In an extraordinary public spat, Fidel Castro has turned on one of his few political friends, President Vicente Fox of Mexico, ridiculing him and branding him a liar. He may even cut diplomatic relations with Mexico, Cuba's staunchest ally in the region after Venezuela.
President Castro broke protocol on Monday when he summoned foreign correspondents to listen to a private phone chat between the two presidents, which Havana had covertly taped last month. A government spokesman in Mexico called the disclosure, which was widely broadcast in both countries, "unacceptable".
Mr Castro rolled his eyes as Mr Fox's distinctive baritone voice suggests on the tape that the Cuban leader's last-minute decision to attend the United Nations development summit in Monterrey on 21 March raised security concerns.
Mr Fox instructs him to leave the meeting early, before he can cross paths with President George Bush, and thus avoid any "complication". But President Castro cuts Mr Fox short when the Mexican leader tells him to refrain from verbal attacks on America or Mr Bush during his six-minute official address. The call ends with an agreement to behave like "amigos and gentlemen".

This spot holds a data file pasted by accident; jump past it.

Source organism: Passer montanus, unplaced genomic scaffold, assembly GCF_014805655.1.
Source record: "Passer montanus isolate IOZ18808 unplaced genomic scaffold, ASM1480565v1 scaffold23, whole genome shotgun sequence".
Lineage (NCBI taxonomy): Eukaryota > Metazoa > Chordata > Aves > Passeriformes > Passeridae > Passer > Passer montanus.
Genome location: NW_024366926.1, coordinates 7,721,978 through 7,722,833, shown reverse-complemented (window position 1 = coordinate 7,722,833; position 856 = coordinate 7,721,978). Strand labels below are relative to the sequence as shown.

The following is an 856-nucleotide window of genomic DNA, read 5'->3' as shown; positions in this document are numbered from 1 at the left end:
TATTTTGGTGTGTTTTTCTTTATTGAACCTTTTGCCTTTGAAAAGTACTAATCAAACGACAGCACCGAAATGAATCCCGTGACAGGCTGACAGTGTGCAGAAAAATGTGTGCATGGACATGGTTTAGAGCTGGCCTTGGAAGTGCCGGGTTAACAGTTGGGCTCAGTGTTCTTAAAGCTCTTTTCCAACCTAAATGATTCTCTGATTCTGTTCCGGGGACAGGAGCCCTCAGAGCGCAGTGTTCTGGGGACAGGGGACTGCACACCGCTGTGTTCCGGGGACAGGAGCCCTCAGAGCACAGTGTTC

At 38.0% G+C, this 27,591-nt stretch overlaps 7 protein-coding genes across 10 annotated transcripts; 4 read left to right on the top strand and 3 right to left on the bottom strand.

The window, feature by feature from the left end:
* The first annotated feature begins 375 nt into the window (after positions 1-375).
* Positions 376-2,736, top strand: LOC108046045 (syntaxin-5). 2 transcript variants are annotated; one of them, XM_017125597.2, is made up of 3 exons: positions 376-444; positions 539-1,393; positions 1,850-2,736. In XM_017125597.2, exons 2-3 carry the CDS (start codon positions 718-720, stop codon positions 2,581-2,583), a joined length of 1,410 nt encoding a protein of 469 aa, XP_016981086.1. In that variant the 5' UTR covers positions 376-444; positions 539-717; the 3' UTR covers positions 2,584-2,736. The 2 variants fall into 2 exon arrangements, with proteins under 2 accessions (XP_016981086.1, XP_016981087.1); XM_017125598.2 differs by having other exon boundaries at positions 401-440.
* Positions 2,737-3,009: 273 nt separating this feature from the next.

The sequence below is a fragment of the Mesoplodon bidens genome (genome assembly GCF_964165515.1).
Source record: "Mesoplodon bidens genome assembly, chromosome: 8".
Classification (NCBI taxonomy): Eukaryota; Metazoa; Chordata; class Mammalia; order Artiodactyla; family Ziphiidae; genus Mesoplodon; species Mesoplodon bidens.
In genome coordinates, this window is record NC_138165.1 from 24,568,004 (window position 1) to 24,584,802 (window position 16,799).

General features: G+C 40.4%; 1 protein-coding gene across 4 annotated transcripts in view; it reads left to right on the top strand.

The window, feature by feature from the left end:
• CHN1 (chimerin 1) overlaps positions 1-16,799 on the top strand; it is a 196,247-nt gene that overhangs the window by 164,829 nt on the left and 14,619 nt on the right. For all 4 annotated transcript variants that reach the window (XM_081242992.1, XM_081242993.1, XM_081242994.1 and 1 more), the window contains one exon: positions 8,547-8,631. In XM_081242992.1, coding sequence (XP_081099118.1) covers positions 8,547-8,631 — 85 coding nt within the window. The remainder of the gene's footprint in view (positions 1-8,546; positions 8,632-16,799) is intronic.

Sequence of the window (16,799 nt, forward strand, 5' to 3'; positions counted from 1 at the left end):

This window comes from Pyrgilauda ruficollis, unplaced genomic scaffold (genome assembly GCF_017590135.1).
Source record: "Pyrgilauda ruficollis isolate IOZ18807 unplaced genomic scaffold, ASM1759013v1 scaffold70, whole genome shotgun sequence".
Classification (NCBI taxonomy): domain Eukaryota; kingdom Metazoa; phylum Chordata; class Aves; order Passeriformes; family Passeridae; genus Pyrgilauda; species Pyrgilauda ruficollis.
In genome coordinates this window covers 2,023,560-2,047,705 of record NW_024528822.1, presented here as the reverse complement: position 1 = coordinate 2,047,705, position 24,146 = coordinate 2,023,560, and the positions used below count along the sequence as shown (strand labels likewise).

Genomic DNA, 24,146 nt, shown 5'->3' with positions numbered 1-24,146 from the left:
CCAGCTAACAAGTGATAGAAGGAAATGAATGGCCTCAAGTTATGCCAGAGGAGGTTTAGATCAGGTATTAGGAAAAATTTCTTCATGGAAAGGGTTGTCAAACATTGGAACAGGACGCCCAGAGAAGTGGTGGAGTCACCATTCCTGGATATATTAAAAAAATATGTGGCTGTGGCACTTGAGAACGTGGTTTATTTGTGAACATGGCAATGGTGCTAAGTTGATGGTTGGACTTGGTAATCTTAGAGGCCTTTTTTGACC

On the day, President Castro stormed off in a huff soon after a vitriolic anti-globalisation speech. Despite his veiled hints, Mr Bush and Mr Fox denied pressuring Mr Castro to hasten his departure, and their people repeatedly called his charges unfounded. But when Mexico – which would normally abstain from overt criticism of Cuba – approved a United Nations resolution last week that questioned Havana's human rights record with political prisoners, President Castro was furious.
Three days later he released the secret tape, aimed at embarrassing the Mexicans for toadying to American foreign policy. In Mexico City, leftists have marched against the Fox administration's "servile" stance to Washington's policies, anathema in the capital where Mr Castro recruited Ernesto Che Guevara during his 1955 exile. In Havana in February, President Fox briefly met a group of political dissidents at the end of a state visit.
The fallout is white-hot, and the Mexican Foreign Secretary, Jorge Castañeda, is increasingly in Cuba's sights. Mr Castro announced that Mexico offered cheap oil to Cuba as a placatory gesture during a recent attempt at a coup in Caracas; a junta of businessmen and military officers tried to oust his protégé, President Hugo Chavez, and cancel petrol exports to Havana.
The outspoken Mr Castañeda, denounced by the Communist daily, Granma, as "diabolical" and "grotesque", was also blamed when 20 exile-seeking Cubans invaded the Mexican embassy in Havana by driving a hijacked bus through the fence after hearing the Mexican Foreign Minister's remarks broadcast by a Miami-based radio station.Reuse content